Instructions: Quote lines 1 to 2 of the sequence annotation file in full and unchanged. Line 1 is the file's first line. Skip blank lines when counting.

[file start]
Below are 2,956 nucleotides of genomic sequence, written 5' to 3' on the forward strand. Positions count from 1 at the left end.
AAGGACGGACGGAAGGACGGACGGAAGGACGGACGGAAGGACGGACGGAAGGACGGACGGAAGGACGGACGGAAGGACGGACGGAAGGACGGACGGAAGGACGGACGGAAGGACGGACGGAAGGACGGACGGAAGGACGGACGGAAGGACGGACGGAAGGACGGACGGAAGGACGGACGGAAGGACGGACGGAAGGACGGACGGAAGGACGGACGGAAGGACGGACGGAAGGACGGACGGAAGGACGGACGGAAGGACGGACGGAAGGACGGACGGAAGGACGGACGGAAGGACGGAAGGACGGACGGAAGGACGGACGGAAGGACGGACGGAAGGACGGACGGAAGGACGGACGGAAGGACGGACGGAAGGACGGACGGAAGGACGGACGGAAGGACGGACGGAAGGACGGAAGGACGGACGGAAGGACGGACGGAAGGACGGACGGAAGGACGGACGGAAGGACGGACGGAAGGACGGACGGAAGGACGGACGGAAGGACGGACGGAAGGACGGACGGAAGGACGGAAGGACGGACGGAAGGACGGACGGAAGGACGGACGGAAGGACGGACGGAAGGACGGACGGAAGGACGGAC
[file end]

Below are 2,956 nucleotides of genomic sequence, written 5' to 3' on the forward strand. Positions count from 1 at the left end.
AAGGACGGACGGAAGGACGGACGGAAGGACGGACGGAAGGACGGACGGAAGGACGGACGGAAGGACGGACGGAAGGACGGACGGAAGGACGGACGGAAGGACGGACGGAAGGACGGACGGAAGGACGGACGGAAGGACGGACGGAAGGACGGACGGAAGGACGGACGGAAGGACGGACGGAAGGACGGACGGAAGGACGGACGGAAGGACGGACGGAAGGACGGACGGAAGGACGGACGGAAGGACGGACGGAAGGACGGACGGAAGGACGGACGGAAGGACGGACGGAAGGACGGAAGGACGGACGGAAGGACGGACGGAAGGACGGACGGAAGGACGGACGGAAGGACGGACGGAAGGACGGACGGAAGGACGGACGGAAGGACGGACGGAAGGACGGACGGAAGGACGGAAGGACGGACGGAAGGACGGACGGAAGGACGGACGGAAGGACGGACGGAAGGACGGACGGAAGGACGGACGGAAGGACGGACGGAAGGACGGACGGAAGGACGGACGGAAGGACGGAAGGACGGACGGAAGGACGGACGGAAGGACGGACGGAAGGACGGACGGAAGGACGGACGGAAGGACGGAC